Successful Bearoff — Done by the Rules
Paul Magriel, 1978
New York Times, February 2, 1978
Backgammon Despite the great complexity and subtlety of strategy in backgammon, the actual rules of the game are simple and easily stated. However, situations can arise where misinterpretation is possible. The diagrammed position, taken from the Amateur Backgammon Championship last week in Las Vegas, Nev., illustrates one such case.

Black, behind 5 to 3 in a 7-point match, had already doubled and begun to bear off. The outcome of the match hinged on Black’s avoiding being hit. By bearing off safely, Black would win not only the game but also a probable gammon, thus winning the match 7 to 5. On the other hand, if Black were hit he could easily lose both game and match.

Black to play 6-1.
When Black rolled a 6-1, the obvious play was 4/off, 3/2; using the 6 to bear off his single man on the 4-point and moving a different man from the 3-point to the 2-point. This play would leave Black’s remaining eight men in a potentially dangerous situation. By being “odd” with three men on the 3-point, Black could leave a direct shot on the succeeding roll. In fact, Black would be forced to leave a critical shot unless he rolled either a 2 or any double (except double 2’s). With only these 15 safe combinations (out of the 36 possible) Black would actually be a favorite to expose a blot.

With this in mind, Black instead played 4/3/off; first playing the 1 to the 3-point and then bearing off the same man with the 6. The superiority of this play is evident. By leaving himself “even,” with four men on the 3-point, there were no immediate unsafe rolls.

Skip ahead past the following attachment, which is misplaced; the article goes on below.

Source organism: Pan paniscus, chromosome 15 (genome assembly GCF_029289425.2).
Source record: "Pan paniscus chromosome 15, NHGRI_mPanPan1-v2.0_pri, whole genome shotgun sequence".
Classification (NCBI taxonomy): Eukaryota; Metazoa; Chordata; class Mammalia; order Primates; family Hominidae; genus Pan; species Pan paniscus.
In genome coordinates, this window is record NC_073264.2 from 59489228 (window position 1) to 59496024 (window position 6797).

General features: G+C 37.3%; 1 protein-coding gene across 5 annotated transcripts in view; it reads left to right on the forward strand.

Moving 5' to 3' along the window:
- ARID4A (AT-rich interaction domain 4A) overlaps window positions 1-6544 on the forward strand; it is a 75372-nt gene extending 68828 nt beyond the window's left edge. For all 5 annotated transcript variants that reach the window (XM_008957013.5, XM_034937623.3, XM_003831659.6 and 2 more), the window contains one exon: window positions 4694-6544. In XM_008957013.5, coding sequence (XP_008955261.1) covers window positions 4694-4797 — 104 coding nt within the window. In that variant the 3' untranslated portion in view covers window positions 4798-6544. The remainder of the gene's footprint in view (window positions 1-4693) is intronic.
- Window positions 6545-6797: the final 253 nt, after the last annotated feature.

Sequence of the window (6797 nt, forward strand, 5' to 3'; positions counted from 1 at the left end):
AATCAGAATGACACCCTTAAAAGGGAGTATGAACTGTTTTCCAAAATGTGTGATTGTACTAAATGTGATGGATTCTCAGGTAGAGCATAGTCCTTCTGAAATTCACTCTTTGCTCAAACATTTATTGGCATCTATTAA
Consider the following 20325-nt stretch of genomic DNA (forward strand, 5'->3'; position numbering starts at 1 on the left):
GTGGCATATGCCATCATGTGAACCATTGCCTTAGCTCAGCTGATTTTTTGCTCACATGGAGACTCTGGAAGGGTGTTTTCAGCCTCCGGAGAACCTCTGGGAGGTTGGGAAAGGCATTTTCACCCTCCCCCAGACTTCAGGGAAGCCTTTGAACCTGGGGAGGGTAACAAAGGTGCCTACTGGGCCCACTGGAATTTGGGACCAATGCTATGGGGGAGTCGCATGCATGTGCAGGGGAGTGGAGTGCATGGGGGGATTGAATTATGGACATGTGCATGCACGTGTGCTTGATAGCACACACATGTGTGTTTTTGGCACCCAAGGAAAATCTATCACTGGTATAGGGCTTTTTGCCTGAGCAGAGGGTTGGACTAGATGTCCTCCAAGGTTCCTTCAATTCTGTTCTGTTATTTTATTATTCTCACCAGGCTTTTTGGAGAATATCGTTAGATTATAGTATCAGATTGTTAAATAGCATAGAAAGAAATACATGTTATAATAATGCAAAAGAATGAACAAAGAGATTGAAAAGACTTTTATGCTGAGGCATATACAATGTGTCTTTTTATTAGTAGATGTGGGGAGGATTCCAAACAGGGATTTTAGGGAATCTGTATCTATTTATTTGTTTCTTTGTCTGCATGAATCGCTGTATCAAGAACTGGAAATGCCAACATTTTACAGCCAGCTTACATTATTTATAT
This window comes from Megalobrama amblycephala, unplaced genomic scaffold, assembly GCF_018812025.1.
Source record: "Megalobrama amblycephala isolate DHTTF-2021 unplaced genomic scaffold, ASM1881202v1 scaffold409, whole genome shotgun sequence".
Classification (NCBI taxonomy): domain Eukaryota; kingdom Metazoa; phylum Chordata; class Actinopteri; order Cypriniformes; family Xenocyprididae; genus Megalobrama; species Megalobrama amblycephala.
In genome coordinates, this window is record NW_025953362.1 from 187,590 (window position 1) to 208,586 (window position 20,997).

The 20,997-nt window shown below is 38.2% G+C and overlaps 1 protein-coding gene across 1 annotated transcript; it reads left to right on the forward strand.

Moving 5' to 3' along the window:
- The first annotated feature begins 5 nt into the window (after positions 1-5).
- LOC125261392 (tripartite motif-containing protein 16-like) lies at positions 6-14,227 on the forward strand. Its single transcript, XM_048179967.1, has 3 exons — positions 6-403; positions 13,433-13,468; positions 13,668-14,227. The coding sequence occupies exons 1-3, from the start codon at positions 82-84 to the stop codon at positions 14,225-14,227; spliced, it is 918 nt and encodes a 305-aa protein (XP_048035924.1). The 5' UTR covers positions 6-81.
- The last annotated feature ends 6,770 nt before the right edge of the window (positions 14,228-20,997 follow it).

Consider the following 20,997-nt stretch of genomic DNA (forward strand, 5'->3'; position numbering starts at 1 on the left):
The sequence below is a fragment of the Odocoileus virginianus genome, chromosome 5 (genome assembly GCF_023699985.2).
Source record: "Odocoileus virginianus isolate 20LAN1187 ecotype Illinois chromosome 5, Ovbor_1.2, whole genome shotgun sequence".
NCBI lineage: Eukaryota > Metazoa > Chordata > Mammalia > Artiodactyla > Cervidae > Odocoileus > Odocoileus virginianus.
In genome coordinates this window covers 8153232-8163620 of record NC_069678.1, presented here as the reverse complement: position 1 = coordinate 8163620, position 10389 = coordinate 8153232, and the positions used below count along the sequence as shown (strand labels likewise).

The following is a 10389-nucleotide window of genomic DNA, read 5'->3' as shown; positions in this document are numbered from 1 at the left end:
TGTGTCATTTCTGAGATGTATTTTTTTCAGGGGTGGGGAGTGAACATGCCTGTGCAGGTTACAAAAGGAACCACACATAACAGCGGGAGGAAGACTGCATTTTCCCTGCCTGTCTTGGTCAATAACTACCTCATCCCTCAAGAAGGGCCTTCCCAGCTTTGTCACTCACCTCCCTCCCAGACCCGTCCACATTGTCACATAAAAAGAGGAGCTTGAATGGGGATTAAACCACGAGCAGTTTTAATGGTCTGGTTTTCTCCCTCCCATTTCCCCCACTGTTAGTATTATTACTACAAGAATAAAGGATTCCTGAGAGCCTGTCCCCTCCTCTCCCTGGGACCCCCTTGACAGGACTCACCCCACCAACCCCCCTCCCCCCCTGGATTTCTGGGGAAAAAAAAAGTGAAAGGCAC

The legality of the play, however, was immediately challenged by White.

The rule in dispute states that a player “must always play the full roll if possible.” White heatedly claimed that by playing the 1 first and then taking the same man off with the 6, Black had played one pip less than possible and so had not played the full extent of the roll.

A referee was summoned. He dismissed White’s objection and allowed Black’s play to stand. His ruling was correct: The official interpretation is that because both the 1 and the 6 were legally played the full roll had indeed been taken.

Endless debate can be made a priori for either side. However, there is only one correct ruling: the one given. It is the standard uniformly accepted rule in all international competition.

XG logo
Tom Keith 2013 
Match to 7
White 5, Black 3
White owns 2-cube
Black rolls 6-1

1296 games with VR
Checker play: 2-ply
Cube play: 3-ply Red

6-1: Game BG   Equity
1 4/off W
+2.2601 x 
2 4/off, 3/2 W
+1.9680 (0.2921) 

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